Building sites may be hazardous spaces and when on site they are usually required to wear safety gear.

Tools and technologies

Building surveyors use computers to prepare reports, maintain business documentation and databases, and communicate with clients. They read architectural plans to ensure compliance, and are able to connect the plans to construction conditions on site. When on a construction site they must wear safety equipment such as a hard hat, steel-capped boots, safety glasses, high-visibility clothing and ear protection.

Did You Know? 

A building inspector is an individual who is qualified to inspect both domestic and commercial structures. This is actioned to ensure they comply with the necessary standards and regulations, and the original building plan. It is also their job to verify the workmanship of the builder or tradesperson and to identify any defects, if any. While regulations differ from state to state, Australia as a whole has a very strict set of standards that all builders and contractors are expected to adhere to. Failure to do so can result in consequences for the individual responsible.

A building inspection can be carried out prior, during and after a structure has been built and is sometimes done at random to ensure builders are complying with the correct standards. Commercial structures in particular are typically always subjected to a thorough building inspection to ensure safety.

Building Inspector


Types of issues uncovered in an inspection

Depending on the age of the property, the range of problematic areas, defects, deterioration, or damage can vary greatly.

Structural issues: a building with structural weakness in its roof, walls, flooring, or foundation poses the risk of collapse and injuring anybody within proximity of the building.

Wiring and electrical concerns: this is an important one as poor wiring is one of main culprits of building fires. Another aspect inspectors look for is whether a building has the right amount of functioning smoke alarms to accurately detect smoke in the event of a fire.

Identifying hazards: this could mean identifying asbestos, mould, loose balustrades, gas leaks, water damage or a number of other hazardous materials.

Wear and tear: more common with older, or poorly constructed builders, these types of defects are usually uncovered in a pre-house purchase inspection when potential buyers are calculating how much they would have to invest in renovations.

(Source: Builders Academy)


Education and training/entrance requirements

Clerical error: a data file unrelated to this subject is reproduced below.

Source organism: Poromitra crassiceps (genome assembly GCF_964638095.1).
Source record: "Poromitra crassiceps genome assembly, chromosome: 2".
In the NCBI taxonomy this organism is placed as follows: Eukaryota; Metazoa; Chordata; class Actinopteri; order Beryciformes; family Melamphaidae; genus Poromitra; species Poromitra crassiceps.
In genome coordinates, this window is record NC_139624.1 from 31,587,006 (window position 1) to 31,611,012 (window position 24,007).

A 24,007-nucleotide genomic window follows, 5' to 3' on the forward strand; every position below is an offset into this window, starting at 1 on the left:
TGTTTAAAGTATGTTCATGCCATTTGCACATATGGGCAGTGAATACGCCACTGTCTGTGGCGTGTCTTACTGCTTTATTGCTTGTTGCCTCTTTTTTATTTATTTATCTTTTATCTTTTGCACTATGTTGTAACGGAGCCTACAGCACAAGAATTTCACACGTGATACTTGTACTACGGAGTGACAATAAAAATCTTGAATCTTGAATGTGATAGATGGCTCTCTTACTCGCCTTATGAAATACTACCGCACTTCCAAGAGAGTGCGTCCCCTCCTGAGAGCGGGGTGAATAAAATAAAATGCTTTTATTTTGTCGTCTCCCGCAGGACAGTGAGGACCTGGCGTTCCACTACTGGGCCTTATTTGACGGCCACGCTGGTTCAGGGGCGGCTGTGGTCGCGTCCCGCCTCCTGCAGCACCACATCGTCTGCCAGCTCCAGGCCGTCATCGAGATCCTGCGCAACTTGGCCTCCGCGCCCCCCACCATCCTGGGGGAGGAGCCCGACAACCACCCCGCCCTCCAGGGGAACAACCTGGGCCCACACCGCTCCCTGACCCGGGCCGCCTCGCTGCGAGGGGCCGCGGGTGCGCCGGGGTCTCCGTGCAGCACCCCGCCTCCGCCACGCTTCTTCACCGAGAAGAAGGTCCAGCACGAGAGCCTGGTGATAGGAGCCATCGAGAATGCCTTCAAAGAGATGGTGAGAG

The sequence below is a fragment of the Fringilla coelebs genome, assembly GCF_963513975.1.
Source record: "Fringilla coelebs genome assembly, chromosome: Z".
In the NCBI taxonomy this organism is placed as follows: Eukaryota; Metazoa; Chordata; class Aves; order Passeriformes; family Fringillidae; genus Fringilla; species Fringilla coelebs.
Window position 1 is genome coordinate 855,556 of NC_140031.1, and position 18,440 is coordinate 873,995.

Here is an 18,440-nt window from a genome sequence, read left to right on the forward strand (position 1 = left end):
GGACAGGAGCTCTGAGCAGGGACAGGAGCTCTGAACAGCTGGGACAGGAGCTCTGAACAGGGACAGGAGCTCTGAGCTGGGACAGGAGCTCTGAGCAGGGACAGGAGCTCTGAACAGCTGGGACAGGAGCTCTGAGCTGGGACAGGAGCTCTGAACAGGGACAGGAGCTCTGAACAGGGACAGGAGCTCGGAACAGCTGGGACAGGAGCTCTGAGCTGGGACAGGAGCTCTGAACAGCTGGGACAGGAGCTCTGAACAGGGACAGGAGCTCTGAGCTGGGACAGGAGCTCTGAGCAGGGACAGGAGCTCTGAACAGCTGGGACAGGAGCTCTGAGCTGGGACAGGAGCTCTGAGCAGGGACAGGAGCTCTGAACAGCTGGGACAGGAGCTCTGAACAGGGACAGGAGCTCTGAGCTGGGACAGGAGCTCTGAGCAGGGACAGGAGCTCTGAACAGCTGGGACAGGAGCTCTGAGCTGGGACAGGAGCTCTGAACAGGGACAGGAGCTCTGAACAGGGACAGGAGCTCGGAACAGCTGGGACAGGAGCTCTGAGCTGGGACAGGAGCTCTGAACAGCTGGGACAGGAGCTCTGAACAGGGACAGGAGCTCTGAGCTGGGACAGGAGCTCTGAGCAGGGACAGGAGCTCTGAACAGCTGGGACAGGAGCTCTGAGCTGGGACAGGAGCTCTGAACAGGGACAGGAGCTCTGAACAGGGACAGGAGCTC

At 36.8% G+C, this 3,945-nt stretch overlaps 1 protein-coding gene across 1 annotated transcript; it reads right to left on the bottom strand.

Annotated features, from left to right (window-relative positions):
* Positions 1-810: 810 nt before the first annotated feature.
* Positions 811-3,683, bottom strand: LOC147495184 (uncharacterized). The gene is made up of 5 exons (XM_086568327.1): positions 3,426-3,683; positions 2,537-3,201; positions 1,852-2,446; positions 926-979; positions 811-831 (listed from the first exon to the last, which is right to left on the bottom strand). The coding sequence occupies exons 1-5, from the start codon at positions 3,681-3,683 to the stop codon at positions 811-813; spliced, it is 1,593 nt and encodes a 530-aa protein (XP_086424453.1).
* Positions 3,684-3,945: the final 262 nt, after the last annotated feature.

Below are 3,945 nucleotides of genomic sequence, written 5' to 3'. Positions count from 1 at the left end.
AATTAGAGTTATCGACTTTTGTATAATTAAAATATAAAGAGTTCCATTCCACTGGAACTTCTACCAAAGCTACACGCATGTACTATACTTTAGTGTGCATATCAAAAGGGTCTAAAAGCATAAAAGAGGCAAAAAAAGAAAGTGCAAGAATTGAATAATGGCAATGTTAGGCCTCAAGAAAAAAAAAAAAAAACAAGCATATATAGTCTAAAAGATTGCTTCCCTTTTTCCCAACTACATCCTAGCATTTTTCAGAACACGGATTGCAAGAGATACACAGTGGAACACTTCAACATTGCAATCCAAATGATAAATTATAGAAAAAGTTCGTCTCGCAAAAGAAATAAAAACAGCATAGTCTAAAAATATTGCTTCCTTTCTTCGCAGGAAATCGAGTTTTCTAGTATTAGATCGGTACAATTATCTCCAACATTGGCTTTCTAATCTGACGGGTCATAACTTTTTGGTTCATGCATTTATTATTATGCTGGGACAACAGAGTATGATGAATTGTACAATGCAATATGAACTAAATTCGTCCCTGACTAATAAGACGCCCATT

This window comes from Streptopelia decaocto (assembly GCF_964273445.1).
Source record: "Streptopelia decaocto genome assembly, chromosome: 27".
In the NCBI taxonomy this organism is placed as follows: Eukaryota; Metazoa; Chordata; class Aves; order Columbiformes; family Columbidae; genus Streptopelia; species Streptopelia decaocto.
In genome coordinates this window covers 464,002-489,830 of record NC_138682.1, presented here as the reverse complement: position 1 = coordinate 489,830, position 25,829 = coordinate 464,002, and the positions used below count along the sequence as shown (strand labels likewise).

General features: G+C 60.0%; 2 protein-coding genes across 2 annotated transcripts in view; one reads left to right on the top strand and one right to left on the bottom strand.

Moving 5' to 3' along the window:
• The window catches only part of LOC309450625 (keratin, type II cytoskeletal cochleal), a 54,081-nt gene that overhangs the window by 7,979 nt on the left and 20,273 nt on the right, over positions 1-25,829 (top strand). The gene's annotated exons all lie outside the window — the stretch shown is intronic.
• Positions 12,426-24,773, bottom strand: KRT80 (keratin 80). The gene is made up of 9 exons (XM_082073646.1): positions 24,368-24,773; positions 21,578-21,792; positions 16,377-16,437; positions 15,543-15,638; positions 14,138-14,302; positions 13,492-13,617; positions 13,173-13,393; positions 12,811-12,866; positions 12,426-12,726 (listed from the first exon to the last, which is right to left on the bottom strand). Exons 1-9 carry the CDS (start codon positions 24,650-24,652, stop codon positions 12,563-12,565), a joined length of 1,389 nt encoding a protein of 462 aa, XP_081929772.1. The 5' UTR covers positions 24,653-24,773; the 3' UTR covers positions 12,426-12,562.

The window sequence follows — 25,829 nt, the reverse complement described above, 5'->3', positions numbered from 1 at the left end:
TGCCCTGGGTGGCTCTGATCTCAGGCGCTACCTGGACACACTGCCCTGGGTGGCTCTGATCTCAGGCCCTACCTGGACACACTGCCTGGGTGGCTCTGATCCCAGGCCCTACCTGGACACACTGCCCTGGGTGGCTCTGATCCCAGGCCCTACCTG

You usually need a formal qualification in building surveying to work as a Building Inspector. The Advanced Diploma of Building Surveying is available at TAFE colleges and other registered training organisations throughout Australia.

Most certifiers are qualified building surveyors.

Entry to this occupation may be improved if you have a degree in building surveying, construction management, civil engineering or architecture. To get into these courses you usually need to gain your HSC/ACT Year 12. Prerequisite subjects, or assumed knowledge, in one or more of English, mathematics and physics are normally required. Applicants may be required to submit a folio of work and/or attend an interview. A number of institutions in Australia offer degrees in these areas. Institutions have different prerequisites and some have flexible entry requirements. CQ University offers a six-year part time Bachelor of Building Surveying and Certification (Honours) via distance education.

All those who work in the construction industry must undergo safety induction training and be issued with a Construction Induction Card (CIC). In NSW, training is conducted by Registered Training Organisations authorised by SafeWork NSW. In the ACT, training is provided by Registered Training Organisations approved by WorkSafe ACT./span>

To work as a building surveyor in the ACT, you need to be accredited by the Australian Institute of Building Surveyors. There are different levels of accreditation based on levels of qualification, which determine the kind of work you can perform.

To work as a building surveyor in NSW, you need to be accredited by the Building Professionals Board. There are different levels of accreditation available, depending on qualifications and experience, which determine the types of buildings you can work on.

In WA, building surveyors must be registered with the Building Services Board. There are different levels of registration which, based on your qualifications and experience, determine the types of buildings you can work on.

Building Inspector
(Source: Inspect East)

Employment Opportunities

Most employment opportunities arise in local government bodies (shire, town and city councils). Employment of building inspectors and certifiers is projected to grow about as fast as the average for all occupations. Increased government regulation and a desire to improve the quality of construction should continue to increase demand for inspectors.

Employment growth is expected to be strongest in government and in firms specialising in architectural, engineering, and related services.